Craterellus cornucopioides

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Craterellus cornucopioides
Craterellus cornucopioides JPG1.jpg
Scientific classification
C. cornucopioides
Binomial name
Craterellus cornucopioides
Craterellus cornucopioides
View the Mycomorphbox template that generates the following list
ridges on hymenium
cap is infundibuliform
hymenium is decurrent
stipe is bare
spore print is cream to buff
ecology is mycorrhizal
edibility: choice

Craterellus cornucopioides, or horn of plenty, is an edible mushroom. It is also known as the black chanterelle, black trumpet, trompette de la mort (French), trombetta dei morti (Italian) or trumpet of the dead, djondjon (Haitian).

The Cornucopia, in Greek mythology, referred to the magnificent horn of the nymph Amalthea's goat (or of herself in goat form), that filled itself with whatever meat or drink its owner requested. It has become the symbol of plenty.

A possible origin for the name "trumpet of the dead" is that the growing mushrooms were seen as being played as trumpets by dead people under the ground.


The fruiting body does not have a separation into stalk and cap, but is shaped like a funnel expanded at the top, normally up to about 10 centimetres (4 inches) tall and .5–7 cm (142+34 in) in diameter,[1][2][3] but said to grow exceptionally to 15 cm (6 in) tall.[4][5] The upper and inner surface is black or dark grey, and rarely yellow.[3] The lower and outer fertile surface is a much lighter shade of grey. The fertile surface is more or less smooth but may be somewhat wrinkled.

The size of the elliptical spores is in the range 10–17 µm × 6–11 µm. The basidia are two-spored.

Craterellus cornucopioides Spores 1000x

Distribution and habitat[edit]

This fungus is found in woods in Europe, North America, and East Asia.[6] Mainly it grows under beech, oak or other broad-leaved trees, especially in moss in moist spots on heavy calcareous soil.[4][5] In Europe it is generally common but seems to be rare in some countries such as the Netherlands. It appears from June to November,[2] and in the UK, from August to November.

The mushroom is usually almost black, and it is hard to find because its dark colour easily blends in with the leaf litter on the forest floor. Hunters of this mushroom say it is like looking for black holes in the ground.[7]

Related species[edit]

Cantharellus cinereus

Craterellus cornucopioides has a smooth spore-bearing surface, but the rare, distantly related Cantharellus cinereus has rudimentary gills.[4] The colour and smooth undersurface make C. cornucopioides very distinctive.

The forms Craterellus fallax (with a different spore colour en masse) and Craterellus konradii (with a yellowish fruiting body) have been defined as separate species, but DNA studies now show that the latter should be considered part of C. cornucopioides [8][9]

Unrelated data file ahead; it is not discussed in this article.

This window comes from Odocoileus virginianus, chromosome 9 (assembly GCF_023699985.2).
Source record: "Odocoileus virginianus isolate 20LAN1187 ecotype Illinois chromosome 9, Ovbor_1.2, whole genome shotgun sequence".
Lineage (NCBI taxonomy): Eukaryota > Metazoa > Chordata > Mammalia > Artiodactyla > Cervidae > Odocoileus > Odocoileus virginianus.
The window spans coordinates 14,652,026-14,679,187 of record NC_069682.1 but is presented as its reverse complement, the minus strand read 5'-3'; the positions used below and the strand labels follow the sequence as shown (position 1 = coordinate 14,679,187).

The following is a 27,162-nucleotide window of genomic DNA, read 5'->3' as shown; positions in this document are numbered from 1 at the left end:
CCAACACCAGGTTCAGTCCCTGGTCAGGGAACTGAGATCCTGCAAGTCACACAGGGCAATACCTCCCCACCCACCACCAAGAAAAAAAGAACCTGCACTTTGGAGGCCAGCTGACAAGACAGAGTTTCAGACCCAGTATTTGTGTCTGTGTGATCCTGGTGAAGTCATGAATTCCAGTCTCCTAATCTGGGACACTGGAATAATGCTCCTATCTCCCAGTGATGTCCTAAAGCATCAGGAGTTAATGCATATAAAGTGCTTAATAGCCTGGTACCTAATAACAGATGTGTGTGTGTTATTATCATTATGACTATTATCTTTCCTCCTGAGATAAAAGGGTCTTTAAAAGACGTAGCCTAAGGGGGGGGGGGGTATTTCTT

Trumpets drying on a string.

Horns of plenty are edible and choice.[3] According to a Portuguese study, 100 grams of dried C. cornucopioides contain 69.45 g of protein, 13.44 g of carbohydrates (mostly mannitol, a sugar alcohol) and 4.88 g of fat, amounting to 378 calories. They contain fatty acids, primarily of the polyunsaturated variety, as well as phenols, flavonoids and 87 mg of vitamin C.[10]

They look rather unattractive, but have a very good flavour.[5] When dried their flavour acquires black truffle notes; in this form it can be crumbled as a condiment.[11]


  1. ^ Roger Phillips: Mushrooms and other fungi of Great Britain & Europe (1981), Pan Books Ltd., London.
  2. ^ a b Courtecuisse, R. & Duhem, B. (1994) "Guide des champignons de France et d'Europe" Delachaux et Niestlé, ISBN 2-603-00953-2, also available in English.
  3. ^ a b c Davis, R. Michael; Sommer, Robert; Menge, John A. (2012). Field Guide to Mushrooms of Western North America. Berkeley: University of California Press. pp. 273–274. ISBN 978-0-520-95360-4. OCLC 797915861.
  4. ^ a b c Marcel Bon: The Mushrooms and Toadstools of Britain and North-Western Europe Hodder & Stoughton ISBN 0-340-39935-X.
  5. ^ a b c Courtecuisse, Régis (1999) "Collins Guide to the Mushrooms of Britain and Europe" HarperCollins, London ISBN 0-00-220012-0.
  6. ^ See the entry in the Global Biodiversity Information Facility.
  7. ^ Kuo, M. (2006, February). Craterellus cornucopioides. See the MushroomExpert.Com article.
  8. ^ Kuo, M. (2003, June). The Cantharellus/Craterellus clade. Retrieved from the MushroomExpert.Com Web site: [1]
  9. ^ Matheny, Patrick Brandon; Austin, Emily A.; Birkebak, Joshua M.; Wolfenbarger, Aaron D. (3 July 2010). "Craterellus fallax, a Black Trumpet mushroom from eastern North America with a broad host range" (PDF). Mycorrhiza. 20 (8): 569–575. doi:10.1007/s00572-010-0326-2. PMID 20602121. S2CID 22745958. Retrieved 5 October 2014.
  10. ^ Barros, Lillian; Telma Cruz; Paula Baptista; Leticia M. Estevinho; Isabel C.F.R. Ferreira (February 2008). "Wild and commercial mushrooms as source of nutrients and nutraceuticals" (PDF). Food and Chemical Toxicology. 46 (8): 2742–2747. doi:10.1016/j.fct.2008.04.030. hdl:10198/743. PMID 18538460.
  11. ^ Meuninck, Jim (2017). Foraging Mushrooms Oregon: Finding, Identifying, and Preparing Edible Wild Mushrooms. Falcon Guides. p. 10. ISBN 978-1-4930-2669-2.

External links[edit]